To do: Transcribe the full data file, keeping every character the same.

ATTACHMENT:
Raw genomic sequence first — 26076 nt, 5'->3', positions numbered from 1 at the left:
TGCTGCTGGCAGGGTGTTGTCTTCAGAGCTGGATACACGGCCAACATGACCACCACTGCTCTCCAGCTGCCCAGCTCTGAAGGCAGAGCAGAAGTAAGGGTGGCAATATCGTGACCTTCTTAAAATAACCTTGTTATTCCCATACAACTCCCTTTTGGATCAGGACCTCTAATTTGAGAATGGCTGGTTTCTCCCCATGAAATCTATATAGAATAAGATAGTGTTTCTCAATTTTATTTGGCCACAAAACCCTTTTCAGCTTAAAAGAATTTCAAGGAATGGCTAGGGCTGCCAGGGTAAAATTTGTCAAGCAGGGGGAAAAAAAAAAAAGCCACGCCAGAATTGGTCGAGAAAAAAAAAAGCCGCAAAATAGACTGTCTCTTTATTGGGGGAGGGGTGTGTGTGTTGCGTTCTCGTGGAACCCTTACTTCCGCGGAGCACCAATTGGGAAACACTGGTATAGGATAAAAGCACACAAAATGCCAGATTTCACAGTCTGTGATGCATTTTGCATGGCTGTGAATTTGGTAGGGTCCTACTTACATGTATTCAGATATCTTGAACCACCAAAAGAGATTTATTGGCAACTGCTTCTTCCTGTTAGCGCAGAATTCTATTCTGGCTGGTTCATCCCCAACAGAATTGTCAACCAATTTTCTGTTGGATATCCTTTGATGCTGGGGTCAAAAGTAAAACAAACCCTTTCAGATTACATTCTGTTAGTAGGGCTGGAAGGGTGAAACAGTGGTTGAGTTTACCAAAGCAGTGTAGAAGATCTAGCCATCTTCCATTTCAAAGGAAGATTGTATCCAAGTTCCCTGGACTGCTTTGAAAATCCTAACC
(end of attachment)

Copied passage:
Raw genomic sequence first — 26076 nt, 5'->3', positions numbered from 1 at the left:
TGCTGCTGGCAGGGTGTTGTCTTCAGAGCTGGATACACGGCCAACATGACCACCACTGCTCTCCAGCTGCCCAGCTCTGAAGGCAGAGCAGAAGTAAGGGTGGCAATATCGTGACCTTCTTAAAATAACCTTGTTATTCCCATACAACTCCCTTTTGGATCAGGACCTCTAATTTGAGAATGGCTGGTTTCTCCCCATGAAATCTATATAGAATAAGATAGTGTTTCTCAATTTTATTTGGCCACAAAACCCTTTTCAGCTTAAAAGAATTTCAAGGAATGGCTAGGGCTGCCAGGGTAAAATTTGTCAAGCAGGGGGAAAAAAAAAAAAGCCACGCCAGAATTGGTCGAGAAAAAAAAAAGCCGCAAAATAGACTGTCTCTTTATTGGGGGAGGGGTGTGTGTGTTGCGTTCTCGTGGAACCCTTACTTCCGCGGAGCACCAATTGGGAAACACTGGTATAGGATAAAAGCACACAAAATGCCAGATTTCACAGTCTGTGATGCATTTTGCATGGCTGTGAATTTGGTAGGGTCCTACTTACATGTATTCAGATATCTTGAACCACCAAAAGAGATTTATTGGCAACTGCTTCTTCCTGTTAGCGCAGAATTCTATTCTGGCTGGTTCATCCCCAACAGAATTGTCAACCAATTTTCTGTTGGATATCCTTTGATGCTGGGGTCAAAAGTAAAACAAACCCTTTCAGATTACATTCTGTTAGTAGGGCTGGAAGGGTGAAACAGTGGTTGAGTTTACCAAAGCAGTGTAGAAGATCTAGCCATCTTCCATTTCAAAGGAAGATTGTATCCAAGTTCCCTGGACTGCTTTGAAAATCCTAACC